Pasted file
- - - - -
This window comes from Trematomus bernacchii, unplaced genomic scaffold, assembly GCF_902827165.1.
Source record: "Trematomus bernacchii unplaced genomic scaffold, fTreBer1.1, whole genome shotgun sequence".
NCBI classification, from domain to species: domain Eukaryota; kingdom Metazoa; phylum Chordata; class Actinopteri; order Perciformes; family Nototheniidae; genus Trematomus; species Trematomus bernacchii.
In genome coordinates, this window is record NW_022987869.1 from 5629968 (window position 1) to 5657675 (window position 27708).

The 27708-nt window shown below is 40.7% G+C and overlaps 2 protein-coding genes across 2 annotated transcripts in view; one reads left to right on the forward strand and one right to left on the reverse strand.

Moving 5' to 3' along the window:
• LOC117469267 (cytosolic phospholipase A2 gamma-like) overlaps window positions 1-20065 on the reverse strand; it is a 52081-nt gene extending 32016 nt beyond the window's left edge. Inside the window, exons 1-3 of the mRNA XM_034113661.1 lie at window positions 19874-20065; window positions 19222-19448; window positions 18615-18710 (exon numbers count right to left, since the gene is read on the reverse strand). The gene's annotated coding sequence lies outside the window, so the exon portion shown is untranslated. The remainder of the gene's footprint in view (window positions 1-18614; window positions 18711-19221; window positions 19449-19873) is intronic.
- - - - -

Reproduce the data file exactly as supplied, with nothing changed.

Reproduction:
This window comes from Trematomus bernacchii, unplaced genomic scaffold, assembly GCF_902827165.1.
Source record: "Trematomus bernacchii unplaced genomic scaffold, fTreBer1.1, whole genome shotgun sequence".
NCBI classification, from domain to species: domain Eukaryota; kingdom Metazoa; phylum Chordata; class Actinopteri; order Perciformes; family Nototheniidae; genus Trematomus; species Trematomus bernacchii.
In genome coordinates, this window is record NW_022987869.1 from 5629968 (window position 1) to 5657675 (window position 27708).

The 27708-nt window shown below is 40.7% G+C and overlaps 2 protein-coding genes across 2 annotated transcripts in view; one reads left to right on the forward strand and one right to left on the reverse strand.

Moving 5' to 3' along the window:
• LOC117469267 (cytosolic phospholipase A2 gamma-like) overlaps window positions 1-20065 on the reverse strand; it is a 52081-nt gene extending 32016 nt beyond the window's left edge. Inside the window, exons 1-3 of the mRNA XM_034113661.1 lie at window positions 19874-20065; window positions 19222-19448; window positions 18615-18710 (exon numbers count right to left, since the gene is read on the reverse strand). The gene's annotated coding sequence lies outside the window, so the exon portion shown is untranslated. The remainder of the gene's footprint in view (window positions 1-18614; window positions 18711-19221; window positions 19449-19873) is intronic.